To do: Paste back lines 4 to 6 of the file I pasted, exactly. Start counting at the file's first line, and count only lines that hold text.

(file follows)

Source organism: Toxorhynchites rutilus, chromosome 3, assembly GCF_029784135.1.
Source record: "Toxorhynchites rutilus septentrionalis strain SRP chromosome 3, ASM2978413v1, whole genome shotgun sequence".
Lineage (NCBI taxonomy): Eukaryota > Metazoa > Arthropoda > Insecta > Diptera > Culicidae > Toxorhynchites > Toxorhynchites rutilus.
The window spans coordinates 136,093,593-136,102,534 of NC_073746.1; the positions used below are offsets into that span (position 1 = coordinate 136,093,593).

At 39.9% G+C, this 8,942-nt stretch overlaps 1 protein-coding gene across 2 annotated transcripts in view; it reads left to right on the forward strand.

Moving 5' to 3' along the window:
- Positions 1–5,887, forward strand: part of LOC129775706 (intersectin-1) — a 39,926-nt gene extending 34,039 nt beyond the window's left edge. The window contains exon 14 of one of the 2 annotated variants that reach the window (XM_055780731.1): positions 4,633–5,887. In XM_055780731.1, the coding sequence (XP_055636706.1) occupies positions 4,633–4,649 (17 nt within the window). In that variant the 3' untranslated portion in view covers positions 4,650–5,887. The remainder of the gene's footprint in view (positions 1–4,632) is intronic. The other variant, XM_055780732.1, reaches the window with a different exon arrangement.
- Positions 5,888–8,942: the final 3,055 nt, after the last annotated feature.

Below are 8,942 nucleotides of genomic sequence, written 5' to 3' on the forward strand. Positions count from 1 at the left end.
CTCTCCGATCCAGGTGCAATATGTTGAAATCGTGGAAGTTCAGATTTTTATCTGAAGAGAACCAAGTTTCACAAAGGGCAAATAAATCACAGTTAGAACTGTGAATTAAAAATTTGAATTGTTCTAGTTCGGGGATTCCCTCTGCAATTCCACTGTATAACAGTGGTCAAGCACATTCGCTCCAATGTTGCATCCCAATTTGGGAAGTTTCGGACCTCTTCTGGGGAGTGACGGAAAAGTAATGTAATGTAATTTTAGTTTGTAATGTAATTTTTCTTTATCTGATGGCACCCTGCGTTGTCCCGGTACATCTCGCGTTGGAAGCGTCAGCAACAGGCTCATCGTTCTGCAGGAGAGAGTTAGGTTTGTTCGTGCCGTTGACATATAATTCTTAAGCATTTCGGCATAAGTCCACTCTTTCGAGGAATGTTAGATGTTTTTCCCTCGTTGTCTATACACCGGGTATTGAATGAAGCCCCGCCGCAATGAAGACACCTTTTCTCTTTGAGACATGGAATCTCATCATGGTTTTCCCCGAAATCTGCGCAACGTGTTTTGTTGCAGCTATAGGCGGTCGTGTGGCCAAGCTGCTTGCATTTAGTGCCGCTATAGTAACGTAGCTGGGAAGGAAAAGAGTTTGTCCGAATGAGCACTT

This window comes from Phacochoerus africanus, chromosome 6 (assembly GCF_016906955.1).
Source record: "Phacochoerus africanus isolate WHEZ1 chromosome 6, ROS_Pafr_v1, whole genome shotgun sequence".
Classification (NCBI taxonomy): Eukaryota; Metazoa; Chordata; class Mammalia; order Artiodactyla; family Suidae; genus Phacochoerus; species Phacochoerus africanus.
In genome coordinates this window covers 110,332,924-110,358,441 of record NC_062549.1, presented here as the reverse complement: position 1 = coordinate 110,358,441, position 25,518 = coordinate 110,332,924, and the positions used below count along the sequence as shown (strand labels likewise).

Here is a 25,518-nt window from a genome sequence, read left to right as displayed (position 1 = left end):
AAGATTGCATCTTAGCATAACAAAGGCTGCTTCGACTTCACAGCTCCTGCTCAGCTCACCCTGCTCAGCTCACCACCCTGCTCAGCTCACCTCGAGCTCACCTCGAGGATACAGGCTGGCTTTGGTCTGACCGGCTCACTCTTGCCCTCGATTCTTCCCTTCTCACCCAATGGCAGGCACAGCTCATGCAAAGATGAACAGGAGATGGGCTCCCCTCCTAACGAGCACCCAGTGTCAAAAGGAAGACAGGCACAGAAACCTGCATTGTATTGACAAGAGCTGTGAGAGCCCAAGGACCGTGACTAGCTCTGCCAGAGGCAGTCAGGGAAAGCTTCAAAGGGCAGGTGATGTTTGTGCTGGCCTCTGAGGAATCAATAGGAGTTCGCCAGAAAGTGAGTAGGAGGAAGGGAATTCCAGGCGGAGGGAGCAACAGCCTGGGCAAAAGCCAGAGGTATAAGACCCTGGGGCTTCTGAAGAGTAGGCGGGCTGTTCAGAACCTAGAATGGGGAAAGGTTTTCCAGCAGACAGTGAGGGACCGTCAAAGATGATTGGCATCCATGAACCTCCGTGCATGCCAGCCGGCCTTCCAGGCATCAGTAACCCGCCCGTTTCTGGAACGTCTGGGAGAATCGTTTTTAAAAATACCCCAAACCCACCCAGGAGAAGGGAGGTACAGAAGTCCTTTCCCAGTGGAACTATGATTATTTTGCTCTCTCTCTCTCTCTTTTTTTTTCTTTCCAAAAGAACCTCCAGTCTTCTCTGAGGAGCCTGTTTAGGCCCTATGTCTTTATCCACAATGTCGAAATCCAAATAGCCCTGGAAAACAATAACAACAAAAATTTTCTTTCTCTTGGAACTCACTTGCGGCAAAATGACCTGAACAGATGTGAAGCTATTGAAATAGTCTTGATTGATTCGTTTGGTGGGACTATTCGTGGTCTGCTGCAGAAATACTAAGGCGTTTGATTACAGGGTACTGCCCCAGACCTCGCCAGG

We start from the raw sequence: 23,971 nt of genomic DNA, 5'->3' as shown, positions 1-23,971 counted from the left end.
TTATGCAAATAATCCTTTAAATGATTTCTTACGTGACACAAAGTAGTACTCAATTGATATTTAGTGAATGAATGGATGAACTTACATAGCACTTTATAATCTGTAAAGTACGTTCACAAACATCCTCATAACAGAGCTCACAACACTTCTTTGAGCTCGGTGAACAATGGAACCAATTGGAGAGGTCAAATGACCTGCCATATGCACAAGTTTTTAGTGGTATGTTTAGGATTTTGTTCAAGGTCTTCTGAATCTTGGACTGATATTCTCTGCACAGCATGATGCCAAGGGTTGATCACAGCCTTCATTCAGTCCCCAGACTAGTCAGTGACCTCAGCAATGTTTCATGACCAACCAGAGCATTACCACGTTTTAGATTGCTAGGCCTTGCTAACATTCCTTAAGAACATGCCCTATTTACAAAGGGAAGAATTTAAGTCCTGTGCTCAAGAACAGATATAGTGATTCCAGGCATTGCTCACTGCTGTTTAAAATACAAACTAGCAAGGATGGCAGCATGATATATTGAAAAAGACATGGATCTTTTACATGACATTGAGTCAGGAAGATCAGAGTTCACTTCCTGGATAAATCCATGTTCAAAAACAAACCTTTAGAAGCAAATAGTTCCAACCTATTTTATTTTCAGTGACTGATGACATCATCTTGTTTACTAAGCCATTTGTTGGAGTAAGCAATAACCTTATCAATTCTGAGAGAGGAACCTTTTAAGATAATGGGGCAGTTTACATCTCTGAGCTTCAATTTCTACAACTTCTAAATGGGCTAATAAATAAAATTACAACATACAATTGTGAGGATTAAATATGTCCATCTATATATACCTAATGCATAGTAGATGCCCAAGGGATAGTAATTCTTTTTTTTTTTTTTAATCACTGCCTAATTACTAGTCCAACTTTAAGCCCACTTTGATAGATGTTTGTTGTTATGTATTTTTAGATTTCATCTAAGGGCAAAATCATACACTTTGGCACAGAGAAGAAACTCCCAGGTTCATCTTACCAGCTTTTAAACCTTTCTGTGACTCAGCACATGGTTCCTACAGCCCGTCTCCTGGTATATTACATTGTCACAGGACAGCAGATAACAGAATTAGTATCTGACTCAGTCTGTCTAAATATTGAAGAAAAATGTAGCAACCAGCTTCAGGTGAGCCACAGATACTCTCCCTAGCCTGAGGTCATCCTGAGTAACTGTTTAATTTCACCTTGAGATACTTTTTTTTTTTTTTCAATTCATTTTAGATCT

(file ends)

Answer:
The window spans coordinates 136,093,593-136,102,534 of NC_073746.1; the positions used below are offsets into that span (position 1 = coordinate 136,093,593).

At 39.9% G+C, this 8,942-nt stretch overlaps 1 protein-coding gene across 2 annotated transcripts in view; it reads left to right on the forward strand.

Moving 5' to 3' along the window: